A resume works as your first impression. It says a lot about a person whether explicitly or implicitly. Besides the style that you would incorporate to create your resume, the choice of words is what affects your position.
Words like “detail oriented” have been used so frequently in CVs that they are neither interesting nor impressive anymore. So, while recruiters may have found them acceptable in the past, it is believed that anyone using these terms would convey exactly the opposite meaning to their hiring manager.
Secondly, the psychology behind cliché usage just because they were connected with successful people does not make “excellent written and verbal skills” stand out for recruiters anymore. It seems like everyone these days is “dedicated” and “exceptional” so what is it really that is uniquely you? Why should anyone consider you as an asset to their team?
Sometimes, of course, you cannot do without a particular phrase but it is important to remember two key points about them:
To keep them to a bare minimum
Not to include them in the career summary section
As long as you have sufficient accomplishments to describe that attribute, as long as you are not using it as a filler but have performed the role, it is okay to use the terms. You have only 15-30 seconds to get their attention. If you have them positioned in the summary, it would end up making recruiters lose interest for the rest of it.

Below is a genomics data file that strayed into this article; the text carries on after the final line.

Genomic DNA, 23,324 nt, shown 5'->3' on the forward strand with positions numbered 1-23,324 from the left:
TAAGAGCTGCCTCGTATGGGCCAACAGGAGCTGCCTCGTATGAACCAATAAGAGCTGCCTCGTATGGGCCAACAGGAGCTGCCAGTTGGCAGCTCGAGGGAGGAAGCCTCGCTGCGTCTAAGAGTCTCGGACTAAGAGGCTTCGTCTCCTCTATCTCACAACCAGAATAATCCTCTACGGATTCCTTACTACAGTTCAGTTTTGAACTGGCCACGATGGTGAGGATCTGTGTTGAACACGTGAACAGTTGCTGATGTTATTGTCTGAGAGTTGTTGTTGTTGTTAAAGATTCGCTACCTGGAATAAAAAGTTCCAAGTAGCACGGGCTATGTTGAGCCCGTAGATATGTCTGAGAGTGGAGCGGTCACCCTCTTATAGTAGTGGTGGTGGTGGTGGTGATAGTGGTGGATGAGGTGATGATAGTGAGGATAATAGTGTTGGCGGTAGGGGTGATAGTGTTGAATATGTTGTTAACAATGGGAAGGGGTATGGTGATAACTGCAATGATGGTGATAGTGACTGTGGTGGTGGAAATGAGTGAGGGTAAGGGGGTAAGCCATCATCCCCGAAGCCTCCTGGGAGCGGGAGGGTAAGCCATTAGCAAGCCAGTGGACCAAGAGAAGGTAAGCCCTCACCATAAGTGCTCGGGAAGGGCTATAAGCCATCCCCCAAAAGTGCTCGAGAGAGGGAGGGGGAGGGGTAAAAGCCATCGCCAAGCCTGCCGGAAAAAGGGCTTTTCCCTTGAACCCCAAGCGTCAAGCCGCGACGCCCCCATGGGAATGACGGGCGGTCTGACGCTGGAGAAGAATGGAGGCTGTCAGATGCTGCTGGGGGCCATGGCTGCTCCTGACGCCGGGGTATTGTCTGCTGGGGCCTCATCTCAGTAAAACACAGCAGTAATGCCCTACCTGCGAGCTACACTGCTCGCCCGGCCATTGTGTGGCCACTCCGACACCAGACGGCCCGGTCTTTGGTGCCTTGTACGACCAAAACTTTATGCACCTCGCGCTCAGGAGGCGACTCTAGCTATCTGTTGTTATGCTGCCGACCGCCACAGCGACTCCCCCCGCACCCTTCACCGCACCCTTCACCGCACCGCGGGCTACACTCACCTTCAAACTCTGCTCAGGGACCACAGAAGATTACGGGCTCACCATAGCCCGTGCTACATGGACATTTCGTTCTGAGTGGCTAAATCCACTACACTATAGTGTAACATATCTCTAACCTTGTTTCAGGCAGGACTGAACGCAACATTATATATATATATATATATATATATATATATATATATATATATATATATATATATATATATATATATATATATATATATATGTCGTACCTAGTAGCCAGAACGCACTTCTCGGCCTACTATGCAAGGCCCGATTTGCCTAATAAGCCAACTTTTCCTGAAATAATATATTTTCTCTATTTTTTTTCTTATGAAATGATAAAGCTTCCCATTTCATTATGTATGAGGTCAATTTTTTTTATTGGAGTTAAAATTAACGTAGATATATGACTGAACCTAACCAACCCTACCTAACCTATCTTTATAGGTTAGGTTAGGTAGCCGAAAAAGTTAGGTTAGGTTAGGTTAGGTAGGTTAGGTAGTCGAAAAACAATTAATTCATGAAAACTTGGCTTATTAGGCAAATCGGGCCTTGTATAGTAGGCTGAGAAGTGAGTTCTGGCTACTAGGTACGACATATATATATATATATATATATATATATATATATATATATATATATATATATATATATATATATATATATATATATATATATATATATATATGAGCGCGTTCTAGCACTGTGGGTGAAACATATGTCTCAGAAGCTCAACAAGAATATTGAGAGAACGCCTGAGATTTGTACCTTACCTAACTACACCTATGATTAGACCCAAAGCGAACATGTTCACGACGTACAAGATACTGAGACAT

How Do You Avoid Clichés?
A LinkedIn study determined that the one buzzword prone to massive overuse in 2013 had been “responsible”. The list also had “effective”, “patient”, “strategic”, “creative”, “innovative”, “expert”, “driven”, “organizational”, “and analytical” in it.
Other catch phrases that make hiring managers take them less seriously are “hard worker”, “problem solver”, “team player”, “people person”, “self-starter”, “highly qualified”, “flexible”, “dynamic”, “familiar with”, and “reliable”.
People definitely need to work on standing out from the crowd. You need to have your resume focused only on the accomplishments that you have, written in quantifiable terms. Originality matters a lot in the marketing world, especially when you are hoping to penetrate the professional market, standing against your competitors.
You need to have power words such as “trained”, “persuaded”, “conceptualized”, “adapted” that would accurately describe you. A majority of these are action verbs, which, accordingly, should also be preferred comparatively to passive words.
On a final note, be sure that you have a long list of references – professionals only – who can vouch for your experience.